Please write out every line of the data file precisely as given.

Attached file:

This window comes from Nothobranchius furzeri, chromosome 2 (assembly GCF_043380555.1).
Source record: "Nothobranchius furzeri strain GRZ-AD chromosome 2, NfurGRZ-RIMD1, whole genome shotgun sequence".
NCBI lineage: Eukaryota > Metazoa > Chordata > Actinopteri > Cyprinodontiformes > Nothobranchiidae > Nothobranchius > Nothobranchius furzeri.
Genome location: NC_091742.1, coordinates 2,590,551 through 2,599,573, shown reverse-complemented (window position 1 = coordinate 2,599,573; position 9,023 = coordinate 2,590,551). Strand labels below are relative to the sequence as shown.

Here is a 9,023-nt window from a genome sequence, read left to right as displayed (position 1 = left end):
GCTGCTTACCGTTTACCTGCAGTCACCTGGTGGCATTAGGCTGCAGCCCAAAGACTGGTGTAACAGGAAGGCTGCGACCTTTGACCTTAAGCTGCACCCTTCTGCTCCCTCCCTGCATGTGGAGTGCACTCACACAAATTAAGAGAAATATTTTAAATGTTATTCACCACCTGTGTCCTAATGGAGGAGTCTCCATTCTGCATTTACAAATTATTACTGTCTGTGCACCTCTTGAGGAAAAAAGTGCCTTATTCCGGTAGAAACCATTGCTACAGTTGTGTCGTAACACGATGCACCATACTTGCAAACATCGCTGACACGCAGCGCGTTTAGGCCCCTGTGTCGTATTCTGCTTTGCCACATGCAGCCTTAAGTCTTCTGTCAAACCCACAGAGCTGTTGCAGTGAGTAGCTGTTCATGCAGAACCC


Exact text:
This window comes from Nothobranchius furzeri, chromosome 2 (assembly GCF_043380555.1).
Source record: "Nothobranchius furzeri strain GRZ-AD chromosome 2, NfurGRZ-RIMD1, whole genome shotgun sequence".
NCBI lineage: Eukaryota > Metazoa > Chordata > Actinopteri > Cyprinodontiformes > Nothobranchiidae > Nothobranchius > Nothobranchius furzeri.
Genome location: NC_091742.1, coordinates 2,590,551 through 2,599,573, shown reverse-complemented (window position 1 = coordinate 2,599,573; position 9,023 = coordinate 2,590,551). Strand labels below are relative to the sequence as shown.

Here is a 9,023-nt window from a genome sequence, read left to right as displayed (position 1 = left end):
GCTGCTTACCGTTTACCTGCAGTCACCTGGTGGCATTAGGCTGCAGCCCAAAGACTGGTGTAACAGGAAGGCTGCGACCTTTGACCTTAAGCTGCACCCTTCTGCTCCCTCCCTGCATGTGGAGTGCACTCACACAAATTAAGAGAAATATTTTAAATGTTATTCACCACCTGTGTCCTAATGGAGGAGTCTCCATTCTGCATTTACAAATTATTACTGTCTGTGCACCTCTTGAGGAAAAAAGTGCCTTATTCCGGTAGAAACCATTGCTACAGTTGTGTCGTAACACGATGCACCATACTTGCAAACATCGCTGACACGCAGCGCGTTTAGGCCCCTGTGTCGTATTCTGCTTTGCCACATGCAGCCTTAAGTCTTCTGTCAAACCCACAGAGCTGTTGCAGTGAGTAGCTGTTCATGCAGAACCC